Want to stop the next riot at a U.S. embassy? The commission into the September assault on the U.S. consulate in Benghazi has an unexpected suggestion: load them up with exotic, supposedly non-lethal weaponry. Not that the commission has much confidence in the security personnel who'd operate the controversial gear.
In its newly released report into the Benghazi disaster, an independent commission assembled by the State Department found that, among other security failures, "the lack of non-lethal crowd control options" at the consulate "precluded a more vigorous defense." The September attack, in which Libyans assaulted the sparsely defended consulate with rockets, mortars, machine-gun fire and more, killed four Americans, including U.S. Ambassador Christopher Stevens.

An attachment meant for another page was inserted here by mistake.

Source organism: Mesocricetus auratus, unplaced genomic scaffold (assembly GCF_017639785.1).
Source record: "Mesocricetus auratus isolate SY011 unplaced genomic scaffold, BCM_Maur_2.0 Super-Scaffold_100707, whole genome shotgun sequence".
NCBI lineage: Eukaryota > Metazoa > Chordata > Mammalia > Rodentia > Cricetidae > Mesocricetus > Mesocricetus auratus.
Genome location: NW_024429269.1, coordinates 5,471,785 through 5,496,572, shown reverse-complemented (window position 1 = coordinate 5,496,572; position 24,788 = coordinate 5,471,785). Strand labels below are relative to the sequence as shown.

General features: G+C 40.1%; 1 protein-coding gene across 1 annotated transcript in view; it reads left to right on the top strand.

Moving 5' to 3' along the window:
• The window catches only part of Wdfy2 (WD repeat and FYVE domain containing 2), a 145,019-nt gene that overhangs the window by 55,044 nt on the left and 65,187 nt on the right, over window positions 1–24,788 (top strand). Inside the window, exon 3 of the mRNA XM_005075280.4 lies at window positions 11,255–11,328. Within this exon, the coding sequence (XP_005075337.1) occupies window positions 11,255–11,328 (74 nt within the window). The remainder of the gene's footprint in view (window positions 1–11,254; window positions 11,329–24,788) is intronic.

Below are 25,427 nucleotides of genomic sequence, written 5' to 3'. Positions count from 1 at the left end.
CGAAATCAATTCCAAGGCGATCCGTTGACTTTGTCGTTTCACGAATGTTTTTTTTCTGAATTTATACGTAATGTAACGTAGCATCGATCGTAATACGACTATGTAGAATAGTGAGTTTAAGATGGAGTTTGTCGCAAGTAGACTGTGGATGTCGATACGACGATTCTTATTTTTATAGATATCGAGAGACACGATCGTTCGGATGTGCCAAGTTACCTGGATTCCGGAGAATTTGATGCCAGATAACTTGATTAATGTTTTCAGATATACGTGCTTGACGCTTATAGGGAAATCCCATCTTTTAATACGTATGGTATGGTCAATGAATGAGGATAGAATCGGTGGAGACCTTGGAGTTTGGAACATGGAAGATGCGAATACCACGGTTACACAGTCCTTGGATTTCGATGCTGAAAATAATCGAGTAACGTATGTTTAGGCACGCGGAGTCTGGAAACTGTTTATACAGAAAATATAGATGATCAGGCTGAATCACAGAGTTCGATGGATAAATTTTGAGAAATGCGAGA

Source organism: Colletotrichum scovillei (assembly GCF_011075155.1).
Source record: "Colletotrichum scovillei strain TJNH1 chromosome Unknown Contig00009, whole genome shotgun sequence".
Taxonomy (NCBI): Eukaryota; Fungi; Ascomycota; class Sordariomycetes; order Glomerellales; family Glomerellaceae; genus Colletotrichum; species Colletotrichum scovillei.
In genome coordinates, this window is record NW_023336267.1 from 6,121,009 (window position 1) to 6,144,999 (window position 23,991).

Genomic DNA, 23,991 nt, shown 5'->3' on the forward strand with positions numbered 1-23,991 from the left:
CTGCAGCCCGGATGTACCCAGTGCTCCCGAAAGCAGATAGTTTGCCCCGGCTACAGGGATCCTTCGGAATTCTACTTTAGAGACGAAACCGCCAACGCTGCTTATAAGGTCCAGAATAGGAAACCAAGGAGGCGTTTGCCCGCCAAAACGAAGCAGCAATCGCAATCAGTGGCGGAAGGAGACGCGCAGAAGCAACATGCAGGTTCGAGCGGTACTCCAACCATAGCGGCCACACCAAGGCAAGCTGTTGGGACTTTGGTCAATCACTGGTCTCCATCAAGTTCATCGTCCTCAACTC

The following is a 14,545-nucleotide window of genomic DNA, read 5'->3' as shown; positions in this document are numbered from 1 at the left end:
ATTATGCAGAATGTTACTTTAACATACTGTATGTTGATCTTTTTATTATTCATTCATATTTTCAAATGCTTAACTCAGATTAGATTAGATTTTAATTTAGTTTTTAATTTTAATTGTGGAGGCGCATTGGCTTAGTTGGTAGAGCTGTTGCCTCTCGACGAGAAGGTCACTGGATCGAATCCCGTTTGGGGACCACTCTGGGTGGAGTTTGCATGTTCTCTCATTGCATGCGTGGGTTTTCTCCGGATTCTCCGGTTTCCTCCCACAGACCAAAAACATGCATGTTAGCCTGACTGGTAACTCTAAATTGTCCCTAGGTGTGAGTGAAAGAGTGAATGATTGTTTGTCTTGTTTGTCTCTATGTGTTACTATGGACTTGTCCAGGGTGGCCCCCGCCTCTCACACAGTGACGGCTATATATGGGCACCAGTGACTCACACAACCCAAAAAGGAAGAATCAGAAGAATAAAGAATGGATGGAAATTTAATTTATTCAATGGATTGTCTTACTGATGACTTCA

The commission doesn't explicitly endorse any particular form of non-lethal defense of diplomatic installations. But the obvious options would be a laser flash that "dazzles" oncoming attackers, an ear-splitting sonic blaster … and a microwave-like pain ray that make targets feel like they're being hit with the exhaust of a giant oven. The first two weapons have been used by U.S. military forces overseas in recent years. The third one was pulled from Afghanistan because it was considered too controversial.